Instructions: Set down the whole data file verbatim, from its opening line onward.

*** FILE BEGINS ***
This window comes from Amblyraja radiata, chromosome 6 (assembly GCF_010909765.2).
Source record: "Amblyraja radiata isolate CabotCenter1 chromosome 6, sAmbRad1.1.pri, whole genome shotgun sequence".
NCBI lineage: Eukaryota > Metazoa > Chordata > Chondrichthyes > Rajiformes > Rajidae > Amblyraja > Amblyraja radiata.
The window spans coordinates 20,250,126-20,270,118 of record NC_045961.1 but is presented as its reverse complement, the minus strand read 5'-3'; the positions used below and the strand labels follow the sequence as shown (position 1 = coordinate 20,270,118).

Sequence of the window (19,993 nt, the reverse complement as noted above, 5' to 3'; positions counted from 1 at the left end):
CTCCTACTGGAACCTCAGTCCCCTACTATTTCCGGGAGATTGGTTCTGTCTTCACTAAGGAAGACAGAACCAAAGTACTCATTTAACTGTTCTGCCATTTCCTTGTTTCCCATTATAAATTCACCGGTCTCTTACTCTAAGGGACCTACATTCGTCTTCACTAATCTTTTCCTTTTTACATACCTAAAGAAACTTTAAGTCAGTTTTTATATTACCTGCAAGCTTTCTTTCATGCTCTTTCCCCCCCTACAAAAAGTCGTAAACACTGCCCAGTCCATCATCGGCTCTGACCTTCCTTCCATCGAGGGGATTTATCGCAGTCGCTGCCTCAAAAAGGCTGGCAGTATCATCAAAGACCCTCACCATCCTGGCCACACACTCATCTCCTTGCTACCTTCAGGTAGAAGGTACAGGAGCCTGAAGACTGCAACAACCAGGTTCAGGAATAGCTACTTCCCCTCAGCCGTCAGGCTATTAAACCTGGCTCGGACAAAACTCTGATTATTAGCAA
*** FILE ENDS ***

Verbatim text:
This window comes from Amblyraja radiata, chromosome 6 (assembly GCF_010909765.2).
Source record: "Amblyraja radiata isolate CabotCenter1 chromosome 6, sAmbRad1.1.pri, whole genome shotgun sequence".
NCBI lineage: Eukaryota > Metazoa > Chordata > Chondrichthyes > Rajiformes > Rajidae > Amblyraja > Amblyraja radiata.
The window spans coordinates 20,250,126-20,270,118 of record NC_045961.1 but is presented as its reverse complement, the minus strand read 5'-3'; the positions used below and the strand labels follow the sequence as shown (position 1 = coordinate 20,270,118).

Sequence of the window (19,993 nt, the reverse complement as noted above, 5' to 3'; positions counted from 1 at the left end):
CTCCTACTGGAACCTCAGTCCCCTACTATTTCCGGGAGATTGGTTCTGTCTTCACTAAGGAAGACAGAACCAAAGTACTCATTTAACTGTTCTGCCATTTCCTTGTTTCCCATTATAAATTCACCGGTCTCTTACTCTAAGGGACCTACATTCGTCTTCACTAATCTTTTCCTTTTTACATACCTAAAGAAACTTTAAGTCAGTTTTTATATTACCTGCAAGCTTTCTTTCATGCTCTTTCCCCCCCTACAAAAAGTCGTAAACACTGCCCAGTCCATCATCGGCTCTGACCTTCCTTCCATCGAGGGGATTTATCGCAGTCGCTGCCTCAAAAAGGCTGGCAGTATCATCAAAGACCCTCACCATCCTGGCCACACACTCATCTCCTTGCTACCTTCAGGTAGAAGGTACAGGAGCCTGAAGACTGCAACAACCAGGTTCAGGAATAGCTACTTCCCCTCAGCCGTCAGGCTATTAAACCTGGCTCGGACAAAACTCTGATTATTAGCAA